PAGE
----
Gibson Guitar admitted to the Justice Department on Monday that it violated the Lacey Act by importing rosewood and ebony from Madagascar and India for its instruments. The admission is getting praise from lawmakers who are also giving a nod to musicians who pushed for the law.
Reps. Ed Markey, D-Mass., and Earl Blumenauer, D-Ore., applauded the settlement and thanked musicians who signed a pledge opposing "blood wood," or wood imported into the U.S. that violates native countries' logging laws.
"I would also like to praise Sting, Dave Matthews Band, and Guster, along with the multitude of musicians and other individuals who stood up for the Lacey Act and who pledged to use legal, sustainable musical instruments. Let's keep the good tunes on good wood coming," Markey said in a statement.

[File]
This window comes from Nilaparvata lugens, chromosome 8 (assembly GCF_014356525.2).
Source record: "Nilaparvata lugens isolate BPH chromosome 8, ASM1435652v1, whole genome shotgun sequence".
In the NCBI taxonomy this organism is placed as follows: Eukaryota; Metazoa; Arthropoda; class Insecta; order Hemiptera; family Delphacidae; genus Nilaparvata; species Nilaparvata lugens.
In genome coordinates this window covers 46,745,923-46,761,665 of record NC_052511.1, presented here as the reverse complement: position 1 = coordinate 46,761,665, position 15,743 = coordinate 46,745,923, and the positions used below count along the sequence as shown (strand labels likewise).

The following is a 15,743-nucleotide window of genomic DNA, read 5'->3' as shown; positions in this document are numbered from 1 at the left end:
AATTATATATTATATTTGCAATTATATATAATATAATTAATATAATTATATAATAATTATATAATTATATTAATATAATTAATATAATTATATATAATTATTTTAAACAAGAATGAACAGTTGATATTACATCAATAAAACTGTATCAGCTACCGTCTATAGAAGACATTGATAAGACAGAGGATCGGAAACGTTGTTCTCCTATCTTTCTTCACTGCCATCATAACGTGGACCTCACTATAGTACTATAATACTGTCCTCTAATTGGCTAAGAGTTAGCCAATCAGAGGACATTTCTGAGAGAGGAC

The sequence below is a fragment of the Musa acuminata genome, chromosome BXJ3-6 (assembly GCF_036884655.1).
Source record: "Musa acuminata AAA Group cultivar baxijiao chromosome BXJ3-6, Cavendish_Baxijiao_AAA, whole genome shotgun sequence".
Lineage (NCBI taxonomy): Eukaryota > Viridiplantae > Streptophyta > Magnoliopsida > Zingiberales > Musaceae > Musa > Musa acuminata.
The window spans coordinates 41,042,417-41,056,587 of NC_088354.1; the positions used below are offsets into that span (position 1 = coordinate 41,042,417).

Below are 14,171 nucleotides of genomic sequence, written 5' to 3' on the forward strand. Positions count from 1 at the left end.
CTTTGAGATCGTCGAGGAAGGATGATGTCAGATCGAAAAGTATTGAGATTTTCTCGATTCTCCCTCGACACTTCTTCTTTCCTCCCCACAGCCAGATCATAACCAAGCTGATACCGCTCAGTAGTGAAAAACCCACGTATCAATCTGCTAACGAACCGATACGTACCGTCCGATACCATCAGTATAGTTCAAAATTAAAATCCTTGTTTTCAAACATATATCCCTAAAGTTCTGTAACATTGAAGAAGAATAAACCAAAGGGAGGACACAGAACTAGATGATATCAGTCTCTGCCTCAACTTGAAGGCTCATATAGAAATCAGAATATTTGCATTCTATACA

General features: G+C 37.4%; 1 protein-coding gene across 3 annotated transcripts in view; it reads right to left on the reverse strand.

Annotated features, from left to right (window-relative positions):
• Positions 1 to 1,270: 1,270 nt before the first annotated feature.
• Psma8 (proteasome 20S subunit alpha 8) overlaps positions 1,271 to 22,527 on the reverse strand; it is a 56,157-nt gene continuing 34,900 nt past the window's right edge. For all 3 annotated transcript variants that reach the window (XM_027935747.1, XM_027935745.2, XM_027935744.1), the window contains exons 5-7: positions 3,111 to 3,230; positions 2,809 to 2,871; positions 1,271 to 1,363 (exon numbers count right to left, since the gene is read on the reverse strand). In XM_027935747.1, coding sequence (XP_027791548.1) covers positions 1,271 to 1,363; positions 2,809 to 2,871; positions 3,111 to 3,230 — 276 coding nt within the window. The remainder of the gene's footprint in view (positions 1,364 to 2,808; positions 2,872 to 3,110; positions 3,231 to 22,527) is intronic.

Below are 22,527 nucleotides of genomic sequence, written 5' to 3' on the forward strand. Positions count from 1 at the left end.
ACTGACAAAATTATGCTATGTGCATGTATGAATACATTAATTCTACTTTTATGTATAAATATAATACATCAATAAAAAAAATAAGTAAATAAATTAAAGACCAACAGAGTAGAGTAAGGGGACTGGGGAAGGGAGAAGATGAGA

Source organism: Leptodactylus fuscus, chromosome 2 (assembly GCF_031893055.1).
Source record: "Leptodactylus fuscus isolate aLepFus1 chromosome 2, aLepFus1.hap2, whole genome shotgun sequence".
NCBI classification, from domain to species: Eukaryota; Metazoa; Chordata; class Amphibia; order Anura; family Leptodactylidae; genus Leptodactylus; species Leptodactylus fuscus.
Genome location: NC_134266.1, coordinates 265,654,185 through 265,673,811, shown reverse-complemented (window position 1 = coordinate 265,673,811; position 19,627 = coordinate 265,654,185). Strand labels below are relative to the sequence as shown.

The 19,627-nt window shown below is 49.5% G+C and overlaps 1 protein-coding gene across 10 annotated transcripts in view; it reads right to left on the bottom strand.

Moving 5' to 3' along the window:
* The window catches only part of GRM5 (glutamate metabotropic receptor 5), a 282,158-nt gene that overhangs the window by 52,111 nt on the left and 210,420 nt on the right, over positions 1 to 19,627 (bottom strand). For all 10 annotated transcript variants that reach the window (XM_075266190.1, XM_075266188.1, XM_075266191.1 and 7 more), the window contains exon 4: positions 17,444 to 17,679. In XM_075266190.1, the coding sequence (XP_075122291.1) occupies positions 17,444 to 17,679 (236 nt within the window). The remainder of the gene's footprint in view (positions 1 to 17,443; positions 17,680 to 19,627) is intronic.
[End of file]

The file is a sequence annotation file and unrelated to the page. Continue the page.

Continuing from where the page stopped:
Good tunes on good wood? Oh my. (Also, who singles out Guster, like, ever?).
Other musicians who pledged support for the Lacey Act, which was passed in 2008, include: Bonnie Raitt, David Crosby, Willie Nelson, Jack Johnson, Maroon 5, Jack Antonoff, F.U.N., Jason Mraz, Bob Weir, Barenaked Ladies, Brad Corrigan of Dispatch, O.A.R., Brett Dennen, Guster, Razia Said, Mick Jagger, Lenny Kravitz, Bryan Adams and Lana Del Ray.
The Justice Department deal stipulates that criminal prosecution will be deferred but Gibson will have to deal with penalties of up to $600,000.
Photo: Dave Matthews performs with the Dave Matthews Band at the Hollywood Bowl in Los Angeles, Calif. on Monday, Oct. 1, 2007. (AP Photo/Dan Steinberg)
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